Written on a whiteboard at the front of the room is the government's initial, worst-case estimate of the size of the spill. While the figure is dramatically higher than any official estimate issued by BP or the government, it is in line with the high-end calculations by scientists who have monitored the spill.

"Estm: 64k - 110k bbls/Day." The equivalent of up to three Exxon Valdez spills gushing into the Gulf of Mexico every week.

Damningly, the whiteboard also documents the disconnect between what the government suspected to be the magnitude of the disaster and the far lower estimates it was feeding to the public. Written below the federal estimate are the words, "300,000 gal/day reported on CNN." Appearing on the network that same day on a video feed from the Gulf, Coast Guard Rear Adm. Mary Landry insisted that the government had no figure. "We do not have an estimate of the amount of crude emanating from the wellhead," she said.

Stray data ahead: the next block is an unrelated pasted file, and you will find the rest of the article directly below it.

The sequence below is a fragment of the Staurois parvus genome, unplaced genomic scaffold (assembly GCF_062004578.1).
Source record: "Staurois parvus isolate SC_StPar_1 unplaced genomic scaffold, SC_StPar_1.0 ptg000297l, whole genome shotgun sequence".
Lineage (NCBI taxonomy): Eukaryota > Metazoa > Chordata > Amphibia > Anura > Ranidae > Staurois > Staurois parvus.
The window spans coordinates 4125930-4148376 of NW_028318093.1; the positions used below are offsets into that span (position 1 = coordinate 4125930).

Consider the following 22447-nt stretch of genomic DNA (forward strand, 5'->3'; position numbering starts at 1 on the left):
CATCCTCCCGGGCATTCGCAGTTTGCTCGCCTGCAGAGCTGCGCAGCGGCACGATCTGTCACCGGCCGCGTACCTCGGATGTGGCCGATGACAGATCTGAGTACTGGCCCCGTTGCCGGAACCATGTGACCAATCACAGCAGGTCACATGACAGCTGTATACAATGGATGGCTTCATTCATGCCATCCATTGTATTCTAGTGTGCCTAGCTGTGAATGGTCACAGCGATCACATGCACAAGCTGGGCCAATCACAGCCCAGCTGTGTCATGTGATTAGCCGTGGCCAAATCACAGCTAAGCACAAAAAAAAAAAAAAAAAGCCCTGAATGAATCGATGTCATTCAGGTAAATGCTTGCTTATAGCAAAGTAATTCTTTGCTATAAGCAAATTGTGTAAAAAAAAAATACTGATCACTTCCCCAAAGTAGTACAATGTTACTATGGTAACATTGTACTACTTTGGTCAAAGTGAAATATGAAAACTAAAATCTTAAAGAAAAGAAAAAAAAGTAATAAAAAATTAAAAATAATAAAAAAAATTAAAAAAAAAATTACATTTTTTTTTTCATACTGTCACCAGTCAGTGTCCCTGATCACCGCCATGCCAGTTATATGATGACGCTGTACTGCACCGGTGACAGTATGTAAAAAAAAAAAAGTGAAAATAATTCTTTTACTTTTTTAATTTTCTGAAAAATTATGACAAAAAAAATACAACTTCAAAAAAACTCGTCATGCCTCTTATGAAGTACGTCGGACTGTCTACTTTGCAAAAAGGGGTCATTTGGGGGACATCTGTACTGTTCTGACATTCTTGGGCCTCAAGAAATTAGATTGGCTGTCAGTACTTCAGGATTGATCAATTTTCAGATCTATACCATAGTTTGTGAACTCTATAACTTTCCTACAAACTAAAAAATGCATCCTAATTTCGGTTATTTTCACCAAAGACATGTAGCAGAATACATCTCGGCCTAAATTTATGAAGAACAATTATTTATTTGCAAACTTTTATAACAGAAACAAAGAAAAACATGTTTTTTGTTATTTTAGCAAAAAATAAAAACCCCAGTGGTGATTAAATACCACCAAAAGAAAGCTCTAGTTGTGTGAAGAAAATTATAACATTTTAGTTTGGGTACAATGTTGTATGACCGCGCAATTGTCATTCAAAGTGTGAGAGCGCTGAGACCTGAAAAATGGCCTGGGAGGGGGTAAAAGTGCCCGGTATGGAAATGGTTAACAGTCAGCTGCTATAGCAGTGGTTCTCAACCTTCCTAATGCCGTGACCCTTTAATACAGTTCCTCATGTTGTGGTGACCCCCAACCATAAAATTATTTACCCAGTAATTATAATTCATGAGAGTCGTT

This is within HOURS of the spill yet for WEEKS after, a figure of 5000 barrels per day was continually fed by the Obama Administration and BP to the public.

BP's Next Disaster

The July 8 edition of Rolling Stone includes a second article by Tim Dickinson that looks forward to the next high-tech / high-risk drilling effort being pushed by BP -- a drill site in the Arctic and other Arctic sites being targeted by Shell. The story outlines numerous challenges unique to Arctic drilling such as season access limitations and horizontal drilling extending further than any current wells anywhere in the world. It also highlights numerous question marks about the validity of technical plans by BP and Shell for addressing the unique Arctic challenges, their disaster plans for possible blowouts and the rubber stamp approval provided by MMS to those plans.

In bullet form, the key concerns raised in the article are:

* BP's claim to be able to handle blowout discharges up to 20,000 barrels per day
* use of a man-made gravel island three miles offshore so "off-shore" regulations don't apply
* drilling 2 miles down then 6 to 8 miles horizontally to reach the oil formation
* permits granted to Shell for other Arctic wells specifically exclude any worst-case scenario such as a blowout